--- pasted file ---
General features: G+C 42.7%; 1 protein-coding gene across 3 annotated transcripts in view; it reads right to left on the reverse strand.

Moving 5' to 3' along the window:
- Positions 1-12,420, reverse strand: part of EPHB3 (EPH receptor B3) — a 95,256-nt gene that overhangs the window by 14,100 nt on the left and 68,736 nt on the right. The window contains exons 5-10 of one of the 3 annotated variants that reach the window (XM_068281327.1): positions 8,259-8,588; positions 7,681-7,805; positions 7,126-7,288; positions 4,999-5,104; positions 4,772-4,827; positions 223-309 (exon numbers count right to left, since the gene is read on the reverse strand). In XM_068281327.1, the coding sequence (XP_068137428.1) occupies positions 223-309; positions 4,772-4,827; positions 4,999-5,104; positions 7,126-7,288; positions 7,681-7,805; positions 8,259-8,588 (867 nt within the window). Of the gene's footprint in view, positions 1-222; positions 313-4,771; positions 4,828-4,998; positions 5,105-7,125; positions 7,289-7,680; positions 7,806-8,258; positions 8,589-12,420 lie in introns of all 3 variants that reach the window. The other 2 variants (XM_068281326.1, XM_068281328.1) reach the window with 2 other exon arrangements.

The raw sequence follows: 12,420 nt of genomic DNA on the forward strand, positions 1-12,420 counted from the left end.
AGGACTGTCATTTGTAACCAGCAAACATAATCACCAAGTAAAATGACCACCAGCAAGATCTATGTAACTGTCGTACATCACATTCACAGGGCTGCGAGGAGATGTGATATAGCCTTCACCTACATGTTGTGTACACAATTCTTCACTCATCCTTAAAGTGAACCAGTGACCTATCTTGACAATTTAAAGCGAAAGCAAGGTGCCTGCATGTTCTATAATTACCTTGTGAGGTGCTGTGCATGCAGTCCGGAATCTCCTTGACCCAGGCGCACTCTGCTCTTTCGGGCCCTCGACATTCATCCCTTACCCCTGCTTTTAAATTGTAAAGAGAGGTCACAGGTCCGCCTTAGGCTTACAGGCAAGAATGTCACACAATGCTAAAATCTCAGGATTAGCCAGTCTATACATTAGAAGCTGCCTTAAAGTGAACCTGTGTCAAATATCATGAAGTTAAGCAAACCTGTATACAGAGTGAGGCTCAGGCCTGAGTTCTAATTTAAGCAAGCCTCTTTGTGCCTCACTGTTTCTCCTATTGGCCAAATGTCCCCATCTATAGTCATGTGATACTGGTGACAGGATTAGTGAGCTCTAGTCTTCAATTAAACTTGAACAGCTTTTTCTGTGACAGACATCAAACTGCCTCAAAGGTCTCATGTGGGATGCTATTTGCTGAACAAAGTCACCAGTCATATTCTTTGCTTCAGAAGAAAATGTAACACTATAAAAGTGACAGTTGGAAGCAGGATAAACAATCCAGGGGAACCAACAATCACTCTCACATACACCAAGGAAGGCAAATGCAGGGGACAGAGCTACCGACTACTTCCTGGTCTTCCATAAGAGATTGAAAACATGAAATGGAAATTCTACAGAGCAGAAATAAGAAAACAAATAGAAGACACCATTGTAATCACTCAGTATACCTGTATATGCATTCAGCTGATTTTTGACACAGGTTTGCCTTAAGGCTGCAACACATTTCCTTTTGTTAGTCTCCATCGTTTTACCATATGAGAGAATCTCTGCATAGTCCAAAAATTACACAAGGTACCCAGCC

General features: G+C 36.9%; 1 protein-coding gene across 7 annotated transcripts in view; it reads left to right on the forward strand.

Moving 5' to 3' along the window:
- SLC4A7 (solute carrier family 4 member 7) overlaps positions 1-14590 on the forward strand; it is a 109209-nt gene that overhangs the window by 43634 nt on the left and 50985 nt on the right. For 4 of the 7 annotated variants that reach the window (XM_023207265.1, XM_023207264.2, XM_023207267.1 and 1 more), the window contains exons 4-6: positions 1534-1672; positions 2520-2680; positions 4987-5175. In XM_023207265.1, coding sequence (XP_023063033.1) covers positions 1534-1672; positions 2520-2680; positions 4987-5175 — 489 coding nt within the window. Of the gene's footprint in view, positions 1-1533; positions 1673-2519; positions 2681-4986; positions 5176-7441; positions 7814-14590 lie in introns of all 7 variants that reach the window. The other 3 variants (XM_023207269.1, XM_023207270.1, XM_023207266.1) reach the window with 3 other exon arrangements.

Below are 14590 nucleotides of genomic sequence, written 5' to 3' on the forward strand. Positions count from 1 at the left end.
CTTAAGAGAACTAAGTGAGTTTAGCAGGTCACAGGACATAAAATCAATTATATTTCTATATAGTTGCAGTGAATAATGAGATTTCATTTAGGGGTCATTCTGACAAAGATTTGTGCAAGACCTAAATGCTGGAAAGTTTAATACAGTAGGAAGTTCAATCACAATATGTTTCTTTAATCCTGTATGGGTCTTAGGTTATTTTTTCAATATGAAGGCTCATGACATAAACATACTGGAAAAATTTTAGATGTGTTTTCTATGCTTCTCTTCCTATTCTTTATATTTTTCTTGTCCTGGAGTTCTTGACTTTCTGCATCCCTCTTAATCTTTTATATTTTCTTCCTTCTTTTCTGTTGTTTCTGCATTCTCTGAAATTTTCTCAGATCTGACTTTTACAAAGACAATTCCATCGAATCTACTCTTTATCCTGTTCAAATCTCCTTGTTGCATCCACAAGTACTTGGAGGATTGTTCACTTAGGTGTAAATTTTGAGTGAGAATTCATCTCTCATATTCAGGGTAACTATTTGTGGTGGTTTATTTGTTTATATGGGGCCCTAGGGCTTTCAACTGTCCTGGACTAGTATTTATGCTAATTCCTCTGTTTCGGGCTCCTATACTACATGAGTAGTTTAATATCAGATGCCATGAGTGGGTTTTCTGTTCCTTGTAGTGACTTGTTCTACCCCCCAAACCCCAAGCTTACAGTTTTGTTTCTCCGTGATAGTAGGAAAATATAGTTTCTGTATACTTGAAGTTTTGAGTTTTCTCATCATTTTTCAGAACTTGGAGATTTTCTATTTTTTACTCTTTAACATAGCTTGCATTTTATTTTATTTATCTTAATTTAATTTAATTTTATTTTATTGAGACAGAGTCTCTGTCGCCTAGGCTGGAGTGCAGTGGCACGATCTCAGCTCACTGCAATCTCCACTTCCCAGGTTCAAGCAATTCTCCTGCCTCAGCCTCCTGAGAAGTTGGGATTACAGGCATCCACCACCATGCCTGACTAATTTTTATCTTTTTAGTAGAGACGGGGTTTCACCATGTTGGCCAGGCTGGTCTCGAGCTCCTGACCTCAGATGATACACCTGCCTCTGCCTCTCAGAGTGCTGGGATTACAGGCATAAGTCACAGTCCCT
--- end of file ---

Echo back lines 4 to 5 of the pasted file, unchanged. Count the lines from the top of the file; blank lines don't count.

The raw sequence follows: 12,420 nt of genomic DNA on the forward strand, positions 1-12,420 counted from the left end.
AGGACTGTCATTTGTAACCAGCAAACATAATCACCAAGTAAAATGACCACCAGCAAGATCTATGTAACTGTCGTACATCACATTCACAGGGCTGCGAGGAGATGTGATATAGCCTTCACCTACATGTTGTGTACACAATTCTTCACTCATCCTTAAAGTGAACCAGTGACCTATCTTGACAATTTAAAGCGAAAGCAAGGTGCCTGCATGTTCTATAATTACCTTGTGAGGTGCTGTGCATGCAGTCCGGAATCTCCTTGACCCAGGCGCACTCTGCTCTTTCGGGCCCTCGACATTCATCCCTTACCCCTGCTTTTAAATTGTAAAGAGAGGTCACAGGTCCGCCTTAGGCTTACAGGCAAGAATGTCACACAATGCTAAAATCTCAGGATTAGCCAGTCTATACATTAGAAGCTGCCTTAAAGTGAACCTGTGTCAAATATCATGAAGTTAAGCAAACCTGTATACAGAGTGAGGCTCAGGCCTGAGTTCTAATTTAAGCAAGCCTCTTTGTGCCTCACTGTTTCTCCTATTGGCCAAATGTCCCCATCTATAGTCATGTGATACTGGTGACAGGATTAGTGAGCTCTAGTCTTCAATTAAACTTGAACAGCTTTTTCTGTGACAGACATCAAACTGCCTCAAAGGTCTCATGTGGGATGCTATTTGCTGAACAAAGTCACCAGTCATATTCTTTGCTTCAGAAGAAAATGTAACACTATAAAAGTGACAGTTGGAAGCAGGATAAACAATCCAGGGGAACCAACAATCACTCTCACATACACCAAGGAAGGCAAATGCAGGGGACAGAGCTACCGACTACTTCCTGGTCTTCCATAAGAGATTGAAAACATGAAATGGAAATTCTACAGAGCAGAAATAAGAAAACAAATAGAAGACACCATTGTAATCACTCAGTATACCTGTATATGCATTCAGCTGATTTTTGACACAGGTTTGCCTTAAGGCTGCAACACATTTCCTTTTGTTAGTCTCCATCGTTTTACCATATGAGAGAATCTCTGCATAGTCCAAAAATTACACAAGGTACCCAGCC